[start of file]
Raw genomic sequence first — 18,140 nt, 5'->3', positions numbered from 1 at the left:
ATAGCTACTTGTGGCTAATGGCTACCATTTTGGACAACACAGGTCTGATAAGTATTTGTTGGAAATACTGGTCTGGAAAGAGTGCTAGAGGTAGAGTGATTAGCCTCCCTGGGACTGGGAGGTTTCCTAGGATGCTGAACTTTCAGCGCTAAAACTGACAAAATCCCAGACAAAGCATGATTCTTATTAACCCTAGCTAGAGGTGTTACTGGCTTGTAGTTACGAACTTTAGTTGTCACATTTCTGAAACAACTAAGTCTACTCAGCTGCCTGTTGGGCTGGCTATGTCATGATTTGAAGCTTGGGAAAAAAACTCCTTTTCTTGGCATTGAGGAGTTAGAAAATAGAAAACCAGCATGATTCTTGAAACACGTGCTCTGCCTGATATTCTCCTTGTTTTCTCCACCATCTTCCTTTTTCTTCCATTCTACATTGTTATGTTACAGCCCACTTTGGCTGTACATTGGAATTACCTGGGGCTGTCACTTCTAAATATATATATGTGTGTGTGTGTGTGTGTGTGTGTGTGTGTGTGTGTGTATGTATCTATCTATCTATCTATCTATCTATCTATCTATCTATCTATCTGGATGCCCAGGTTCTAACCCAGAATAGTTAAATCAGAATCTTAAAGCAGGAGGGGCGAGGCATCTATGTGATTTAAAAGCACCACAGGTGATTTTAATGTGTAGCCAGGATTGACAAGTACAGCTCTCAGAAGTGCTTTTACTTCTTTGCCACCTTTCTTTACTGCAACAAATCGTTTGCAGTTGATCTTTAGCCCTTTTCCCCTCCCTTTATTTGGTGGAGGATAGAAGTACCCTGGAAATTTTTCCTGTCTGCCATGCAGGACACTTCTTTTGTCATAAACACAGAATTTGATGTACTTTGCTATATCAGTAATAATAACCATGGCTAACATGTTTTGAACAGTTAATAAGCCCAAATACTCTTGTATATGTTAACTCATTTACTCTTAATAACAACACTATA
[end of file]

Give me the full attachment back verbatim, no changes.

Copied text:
Raw genomic sequence first — 18,140 nt, 5'->3', positions numbered from 1 at the left:
ATAGCTACTTGTGGCTAATGGCTACCATTTTGGACAACACAGGTCTGATAAGTATTTGTTGGAAATACTGGTCTGGAAAGAGTGCTAGAGGTAGAGTGATTAGCCTCCCTGGGACTGGGAGGTTTCCTAGGATGCTGAACTTTCAGCGCTAAAACTGACAAAATCCCAGACAAAGCATGATTCTTATTAACCCTAGCTAGAGGTGTTACTGGCTTGTAGTTACGAACTTTAGTTGTCACATTTCTGAAACAACTAAGTCTACTCAGCTGCCTGTTGGGCTGGCTATGTCATGATTTGAAGCTTGGGAAAAAAACTCCTTTTCTTGGCATTGAGGAGTTAGAAAATAGAAAACCAGCATGATTCTTGAAACACGTGCTCTGCCTGATATTCTCCTTGTTTTCTCCACCATCTTCCTTTTTCTTCCATTCTACATTGTTATGTTACAGCCCACTTTGGCTGTACATTGGAATTACCTGGGGCTGTCACTTCTAAATATATATATGTGTGTGTGTGTGTGTGTGTGTGTGTGTGTGTGTGTGTATGTATCTATCTATCTATCTATCTATCTATCTATCTATCTATCTATCTGGATGCCCAGGTTCTAACCCAGAATAGTTAAATCAGAATCTTAAAGCAGGAGGGGCGAGGCATCTATGTGATTTAAAAGCACCACAGGTGATTTTAATGTGTAGCCAGGATTGACAAGTACAGCTCTCAGAAGTGCTTTTACTTCTTTGCCACCTTTCTTTACTGCAACAAATCGTTTGCAGTTGATCTTTAGCCCTTTTCCCCTCCCTTTATTTGGTGGAGGATAGAAGTACCCTGGAAATTTTTCCTGTCTGCCATGCAGGACACTTCTTTTGTCATAAACACAGAATTTGATGTACTTTGCTATATCAGTAATAATAACCATGGCTAACATGTTTTGAACAGTTAATAAGCCCAAATACTCTTGTATATGTTAACTCATTTACTCTTAATAACAACACTATA